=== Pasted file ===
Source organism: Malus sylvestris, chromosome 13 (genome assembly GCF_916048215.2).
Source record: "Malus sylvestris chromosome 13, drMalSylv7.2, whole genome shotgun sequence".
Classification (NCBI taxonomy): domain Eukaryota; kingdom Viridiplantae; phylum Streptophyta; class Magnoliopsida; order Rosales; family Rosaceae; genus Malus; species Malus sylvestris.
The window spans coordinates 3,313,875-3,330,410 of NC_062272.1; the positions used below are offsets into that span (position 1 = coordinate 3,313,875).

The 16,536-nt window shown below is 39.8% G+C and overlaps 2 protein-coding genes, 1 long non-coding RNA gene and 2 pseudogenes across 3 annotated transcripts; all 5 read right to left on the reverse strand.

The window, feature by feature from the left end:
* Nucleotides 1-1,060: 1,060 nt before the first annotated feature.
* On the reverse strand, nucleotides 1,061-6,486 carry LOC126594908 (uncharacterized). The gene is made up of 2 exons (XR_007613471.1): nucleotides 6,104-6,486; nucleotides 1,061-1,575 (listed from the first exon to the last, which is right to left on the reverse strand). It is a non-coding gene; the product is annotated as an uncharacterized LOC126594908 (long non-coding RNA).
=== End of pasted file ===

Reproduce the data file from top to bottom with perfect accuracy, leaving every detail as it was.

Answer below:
Source organism: Malus sylvestris, chromosome 13 (genome assembly GCF_916048215.2).
Source record: "Malus sylvestris chromosome 13, drMalSylv7.2, whole genome shotgun sequence".
Classification (NCBI taxonomy): domain Eukaryota; kingdom Viridiplantae; phylum Streptophyta; class Magnoliopsida; order Rosales; family Rosaceae; genus Malus; species Malus sylvestris.
The window spans coordinates 3,313,875-3,330,410 of NC_062272.1; the positions used below are offsets into that span (position 1 = coordinate 3,313,875).

The 16,536-nt window shown below is 39.8% G+C and overlaps 2 protein-coding genes, 1 long non-coding RNA gene and 2 pseudogenes across 3 annotated transcripts; all 5 read right to left on the reverse strand.

The window, feature by feature from the left end:
* Nucleotides 1-1,060: 1,060 nt before the first annotated feature.
* On the reverse strand, nucleotides 1,061-6,486 carry LOC126594908 (uncharacterized). The gene is made up of 2 exons (XR_007613471.1): nucleotides 6,104-6,486; nucleotides 1,061-1,575 (listed from the first exon to the last, which is right to left on the reverse strand). It is a non-coding gene; the product is annotated as an uncharacterized LOC126594908 (long non-coding RNA).